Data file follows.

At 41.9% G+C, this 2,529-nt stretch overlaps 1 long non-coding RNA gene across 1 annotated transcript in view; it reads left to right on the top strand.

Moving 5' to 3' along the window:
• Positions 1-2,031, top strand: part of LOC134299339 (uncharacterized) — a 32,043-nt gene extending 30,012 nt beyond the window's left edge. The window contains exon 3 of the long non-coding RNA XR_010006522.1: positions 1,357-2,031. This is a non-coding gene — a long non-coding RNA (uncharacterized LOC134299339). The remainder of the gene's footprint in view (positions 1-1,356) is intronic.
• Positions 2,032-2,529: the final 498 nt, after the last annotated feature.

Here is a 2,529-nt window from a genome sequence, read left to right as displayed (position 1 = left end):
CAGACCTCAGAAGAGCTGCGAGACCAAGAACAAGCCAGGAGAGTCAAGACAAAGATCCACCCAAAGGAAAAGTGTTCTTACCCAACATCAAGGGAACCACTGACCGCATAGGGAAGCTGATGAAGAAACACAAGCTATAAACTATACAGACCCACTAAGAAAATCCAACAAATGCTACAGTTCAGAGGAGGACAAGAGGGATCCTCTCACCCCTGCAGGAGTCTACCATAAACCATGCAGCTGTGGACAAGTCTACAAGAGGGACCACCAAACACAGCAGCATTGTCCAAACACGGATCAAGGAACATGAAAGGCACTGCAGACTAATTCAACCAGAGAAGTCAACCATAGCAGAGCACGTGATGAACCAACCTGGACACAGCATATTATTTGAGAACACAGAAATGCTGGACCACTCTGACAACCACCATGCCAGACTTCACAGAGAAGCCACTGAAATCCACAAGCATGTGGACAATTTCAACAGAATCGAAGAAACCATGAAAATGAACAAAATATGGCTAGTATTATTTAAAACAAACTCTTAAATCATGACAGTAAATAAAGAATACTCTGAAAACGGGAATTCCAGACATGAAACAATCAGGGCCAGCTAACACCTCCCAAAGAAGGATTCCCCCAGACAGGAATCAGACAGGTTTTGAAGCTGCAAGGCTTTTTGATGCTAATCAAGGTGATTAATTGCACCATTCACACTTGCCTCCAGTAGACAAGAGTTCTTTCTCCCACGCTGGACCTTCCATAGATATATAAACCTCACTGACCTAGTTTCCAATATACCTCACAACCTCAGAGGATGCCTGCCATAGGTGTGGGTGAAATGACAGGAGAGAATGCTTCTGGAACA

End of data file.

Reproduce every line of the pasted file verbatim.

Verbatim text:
At 41.9% G+C, this 2,529-nt stretch overlaps 1 long non-coding RNA gene across 1 annotated transcript in view; it reads left to right on the top strand.

Moving 5' to 3' along the window:
• Positions 1-2,031, top strand: part of LOC134299339 (uncharacterized) — a 32,043-nt gene extending 30,012 nt beyond the window's left edge. The window contains exon 3 of the long non-coding RNA XR_010006522.1: positions 1,357-2,031. This is a non-coding gene — a long non-coding RNA (uncharacterized LOC134299339). The remainder of the gene's footprint in view (positions 1-1,356) is intronic.
• Positions 2,032-2,529: the final 498 nt, after the last annotated feature.

Here is a 2,529-nt window from a genome sequence, read left to right as displayed (position 1 = left end):
CAGACCTCAGAAGAGCTGCGAGACCAAGAACAAGCCAGGAGAGTCAAGACAAAGATCCACCCAAAGGAAAAGTGTTCTTACCCAACATCAAGGGAACCACTGACCGCATAGGGAAGCTGATGAAGAAACACAAGCTATAAACTATACAGACCCACTAAGAAAATCCAACAAATGCTACAGTTCAGAGGAGGACAAGAGGGATCCTCTCACCCCTGCAGGAGTCTACCATAAACCATGCAGCTGTGGACAAGTCTACAAGAGGGACCACCAAACACAGCAGCATTGTCCAAACACGGATCAAGGAACATGAAAGGCACTGCAGACTAATTCAACCAGAGAAGTCAACCATAGCAGAGCACGTGATGAACCAACCTGGACACAGCATATTATTTGAGAACACAGAAATGCTGGACCACTCTGACAACCACCATGCCAGACTTCACAGAGAAGCCACTGAAATCCACAAGCATGTGGACAATTTCAACAGAATCGAAGAAACCATGAAAATGAACAAAATATGGCTAGTATTATTTAAAACAAACTCTTAAATCATGACAGTAAATAAAGAATACTCTGAAAACGGGAATTCCAGACATGAAACAATCAGGGCCAGCTAACACCTCCCAAAGAAGGATTCCCCCAGACAGGAATCAGACAGGTTTTGAAGCTGCAAGGCTTTTTGATGCTAATCAAGGTGATTAATTGCACCATTCACACTTGCCTCCAGTAGACAAGAGTTCTTTCTCCCACGCTGGACCTTCCATAGATATATAAACCTCACTGACCTAGTTTCCAATATACCTCACAACCTCAGAGGATGCCTGCCATAGGTGTGGGTGAAATGACAGGAGAGAATGCTTCTGGAACA